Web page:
Pixonic’s response? Why not both? For Science!
They’d found and restored my old account, and offered me another one. It felt like Christmas, the really good kind where you get some GI Joes and Phantasy Star for your Sega Master System.
There were still some things to sort out. If Pixonic was going to give me a loaner account, what bots and weapons should it contain? I was asked to provide a list. What power level should it have? I suggested Level 8, which would be enough to do the job- but later amended to Level 12 as I figured, “why stop at Diamond?” (I’d ultimately receive a mixed bag.)
What League level would the account begin at? Pixonic seemed to think something more established, but I pushed for a clean slate. No sense leaving data on the table, right?
And finally- most significantly- how much of a “clubbing effect” would result? I know it’s a common gripe that Pixonic doesn’t care about War Robots players beyond their wallets, but in my interactions with them I have never found that to be the case. There was only one word for a high-powered account in a low-powered league, regardless of the virtue of motive.
Although my views on this would quickly come to evolve over the course of Project Bathyscaphe, my initial thought was, “yes, there will be lopsided matches, but I’ll blitz up the rankings so fast that I’d simply zip past most players. Like a band-aid ripped off at the speed of sound.”
I also did quite a bit of introspecting. I’m not particularly fond of players who game the system for personal self-gratification at the expense of others. Was what I’d proposed ultimately so different? The easy answer was that I was doing it “for science” rather than getting my rocks off “blasting n00bz,” but was being able to collect data just my own version of that same self-gratification? A candy apple coating on the same dead fish jellybean? I had to be sure that there was an objective good that would come of it.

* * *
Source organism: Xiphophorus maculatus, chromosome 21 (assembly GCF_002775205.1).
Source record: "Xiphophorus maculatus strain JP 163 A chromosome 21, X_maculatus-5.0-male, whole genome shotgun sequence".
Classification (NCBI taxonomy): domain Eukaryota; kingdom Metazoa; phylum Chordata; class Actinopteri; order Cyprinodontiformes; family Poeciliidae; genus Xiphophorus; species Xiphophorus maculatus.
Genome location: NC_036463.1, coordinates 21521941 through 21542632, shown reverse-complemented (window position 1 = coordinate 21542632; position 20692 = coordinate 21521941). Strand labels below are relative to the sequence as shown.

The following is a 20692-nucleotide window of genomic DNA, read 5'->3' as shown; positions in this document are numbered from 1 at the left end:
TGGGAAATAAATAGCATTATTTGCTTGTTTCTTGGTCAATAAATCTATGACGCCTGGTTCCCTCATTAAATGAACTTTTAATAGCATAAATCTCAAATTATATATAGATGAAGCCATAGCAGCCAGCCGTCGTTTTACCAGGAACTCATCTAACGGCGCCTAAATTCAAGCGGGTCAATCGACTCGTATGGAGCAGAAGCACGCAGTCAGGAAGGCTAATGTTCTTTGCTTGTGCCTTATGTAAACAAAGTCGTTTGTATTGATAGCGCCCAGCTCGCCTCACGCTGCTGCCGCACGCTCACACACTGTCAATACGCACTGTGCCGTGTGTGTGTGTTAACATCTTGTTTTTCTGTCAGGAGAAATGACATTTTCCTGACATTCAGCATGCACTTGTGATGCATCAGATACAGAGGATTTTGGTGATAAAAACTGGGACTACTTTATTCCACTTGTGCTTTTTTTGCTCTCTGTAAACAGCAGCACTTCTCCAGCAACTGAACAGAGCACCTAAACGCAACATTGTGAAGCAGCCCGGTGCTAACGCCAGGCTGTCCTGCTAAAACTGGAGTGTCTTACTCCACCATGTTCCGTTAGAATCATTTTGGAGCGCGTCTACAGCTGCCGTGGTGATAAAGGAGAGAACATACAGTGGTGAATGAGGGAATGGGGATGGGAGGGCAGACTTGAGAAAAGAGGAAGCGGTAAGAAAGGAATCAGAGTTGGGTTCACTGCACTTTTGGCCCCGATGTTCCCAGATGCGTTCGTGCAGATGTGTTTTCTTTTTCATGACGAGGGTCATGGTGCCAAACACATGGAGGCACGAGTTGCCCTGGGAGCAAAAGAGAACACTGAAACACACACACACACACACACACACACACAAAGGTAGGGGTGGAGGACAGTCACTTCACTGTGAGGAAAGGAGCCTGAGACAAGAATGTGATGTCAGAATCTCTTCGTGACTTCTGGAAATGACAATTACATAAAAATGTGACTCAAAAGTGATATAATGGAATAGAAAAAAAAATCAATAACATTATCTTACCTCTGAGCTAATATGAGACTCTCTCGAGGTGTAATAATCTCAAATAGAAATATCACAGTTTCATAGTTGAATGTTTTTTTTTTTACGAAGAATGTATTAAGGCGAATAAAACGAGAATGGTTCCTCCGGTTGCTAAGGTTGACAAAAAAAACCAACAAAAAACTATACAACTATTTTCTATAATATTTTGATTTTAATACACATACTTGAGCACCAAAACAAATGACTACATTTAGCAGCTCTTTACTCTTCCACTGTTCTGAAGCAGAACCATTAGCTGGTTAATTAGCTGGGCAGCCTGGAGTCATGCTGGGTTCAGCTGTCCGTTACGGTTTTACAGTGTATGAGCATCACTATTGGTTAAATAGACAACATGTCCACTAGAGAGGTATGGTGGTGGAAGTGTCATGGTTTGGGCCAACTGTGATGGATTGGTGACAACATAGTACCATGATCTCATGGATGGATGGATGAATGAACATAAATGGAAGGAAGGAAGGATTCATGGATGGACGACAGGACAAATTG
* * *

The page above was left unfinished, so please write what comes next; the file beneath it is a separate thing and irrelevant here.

Two realizations gave me the go-ahead. First, the notion that few, if any tanker-fader-clubber types probably did any soul-searching whatsoever about their actions. They do what feels good, and the feelings of other players gets about as much consideration as the makeup of Jupiter’s ammonia wells on any given day. The fact that I was, I thought, might just indicate that this was being done for the right reasons.
Second, the acceptance that there was indeed an “objective good.” The By the Numbers posts- the ones that dive into data and analytics- are some of the highest-traffic content on the site. Many in the community seem to appreciate being able to have real data to back up (or occasionally refute) their assumptions and experiences about the game. Data collection is tedious, tedious stuff. After most games I play, I’m opening up a spreadsheet and recording data on every other player in the match. It also means I have to be anti-social, because squadding is off-limits when I’m in collection mode. Can’t introduce any pesky variables!
In the weeks ahead, I’ll be chronicling the “Project Bathyscaphe” experience just as I have those on my regular accounts. Tales in Battle Stories, data and analysis in By the Numbers. And you’ll see some revamping of the By the Numbers format as well, as I start to merge platform coverage into a more holistic look at the game.
Ultimately, we’ll come out the other side of this with some solid and contemporary research, and perhaps more than a few tales of battlefield guilt.
Thanks for reading!